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Voting like your betters: the bandwagon effect in the diet of the Holy Roman Empire

Oliver Volckart

Economic History Working Papers from London School of Economics and Political Science, Department of Economic History

Abstract: Scholars agree that a core feature of the political style of the Holy Roman Empire was the focus on consensus, without which policies at the level of the Empire were impossible. The present article demonstrates that the consensus on which decisions of the imperial estates was based tended to be superficial and was often in danger of breaking down. This was because the diet’s open and sequential voting procedure allowed the bandwagon effect to distort outcomes. An analysis of the votes cast in the princes’ college of the diet of 1555 shows that low-status members of the college regularly imitated the decisions of high-status voters. Reforming the system would have required accepting that the members of the college were equals – an idea no one was prepared to countenance. Hence, superficial and transitory agreements remained a systematic feature of politics at the level of the Empire.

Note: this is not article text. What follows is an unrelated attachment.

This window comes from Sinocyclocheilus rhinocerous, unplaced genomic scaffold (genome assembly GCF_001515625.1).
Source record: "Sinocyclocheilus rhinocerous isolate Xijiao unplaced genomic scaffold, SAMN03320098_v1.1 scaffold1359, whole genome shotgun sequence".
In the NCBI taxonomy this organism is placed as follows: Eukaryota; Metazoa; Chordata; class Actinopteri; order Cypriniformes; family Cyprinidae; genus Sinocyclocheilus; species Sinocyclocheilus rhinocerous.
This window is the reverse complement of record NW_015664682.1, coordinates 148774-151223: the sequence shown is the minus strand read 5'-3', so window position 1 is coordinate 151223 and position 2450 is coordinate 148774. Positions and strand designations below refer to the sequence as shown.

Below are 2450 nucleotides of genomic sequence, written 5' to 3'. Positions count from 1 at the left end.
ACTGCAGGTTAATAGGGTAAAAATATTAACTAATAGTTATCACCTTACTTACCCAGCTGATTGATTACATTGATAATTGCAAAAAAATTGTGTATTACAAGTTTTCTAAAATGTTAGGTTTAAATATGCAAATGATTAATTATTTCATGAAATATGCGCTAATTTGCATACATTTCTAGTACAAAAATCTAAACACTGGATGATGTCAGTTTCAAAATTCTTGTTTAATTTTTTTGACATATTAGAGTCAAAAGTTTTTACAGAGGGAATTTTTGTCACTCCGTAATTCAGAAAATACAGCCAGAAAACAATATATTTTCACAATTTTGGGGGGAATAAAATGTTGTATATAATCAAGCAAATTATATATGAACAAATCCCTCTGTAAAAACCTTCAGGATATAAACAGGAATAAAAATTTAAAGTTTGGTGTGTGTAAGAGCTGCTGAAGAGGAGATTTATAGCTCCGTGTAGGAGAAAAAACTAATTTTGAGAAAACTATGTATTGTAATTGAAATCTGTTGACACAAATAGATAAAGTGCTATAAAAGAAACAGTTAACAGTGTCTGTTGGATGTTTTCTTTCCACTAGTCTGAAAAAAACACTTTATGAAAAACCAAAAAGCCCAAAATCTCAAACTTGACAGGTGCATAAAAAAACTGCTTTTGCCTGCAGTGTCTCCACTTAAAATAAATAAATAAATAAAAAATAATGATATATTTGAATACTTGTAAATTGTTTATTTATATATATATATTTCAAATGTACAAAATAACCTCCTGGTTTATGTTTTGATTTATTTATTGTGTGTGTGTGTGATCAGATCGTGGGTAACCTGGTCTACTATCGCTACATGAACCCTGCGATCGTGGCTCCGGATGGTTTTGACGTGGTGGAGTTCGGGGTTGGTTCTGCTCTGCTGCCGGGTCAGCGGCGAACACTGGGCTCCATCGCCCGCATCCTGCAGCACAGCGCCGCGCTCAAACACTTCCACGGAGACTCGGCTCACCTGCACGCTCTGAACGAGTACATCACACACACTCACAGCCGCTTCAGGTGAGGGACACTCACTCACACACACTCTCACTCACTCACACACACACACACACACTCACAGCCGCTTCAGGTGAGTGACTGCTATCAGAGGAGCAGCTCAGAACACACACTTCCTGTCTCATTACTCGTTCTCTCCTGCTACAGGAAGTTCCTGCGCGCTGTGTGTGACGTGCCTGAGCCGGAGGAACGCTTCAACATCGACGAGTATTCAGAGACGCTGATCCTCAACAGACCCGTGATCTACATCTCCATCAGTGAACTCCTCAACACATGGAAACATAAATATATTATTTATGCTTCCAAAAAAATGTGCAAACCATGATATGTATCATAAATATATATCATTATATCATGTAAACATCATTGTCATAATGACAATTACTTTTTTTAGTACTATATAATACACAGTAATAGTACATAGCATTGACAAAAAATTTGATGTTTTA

Keywords: bandwagon effect; voting; early modern parliamentarism; Holy Roman Empire (search for similar items in EconPapers)
JEL-codes: H11 N43 (search for similar items in EconPapers)
Pages: 31 pages
Date: 2021-08
New Economics Papers: this item is included in nep-cdm, nep-his and nep-pol
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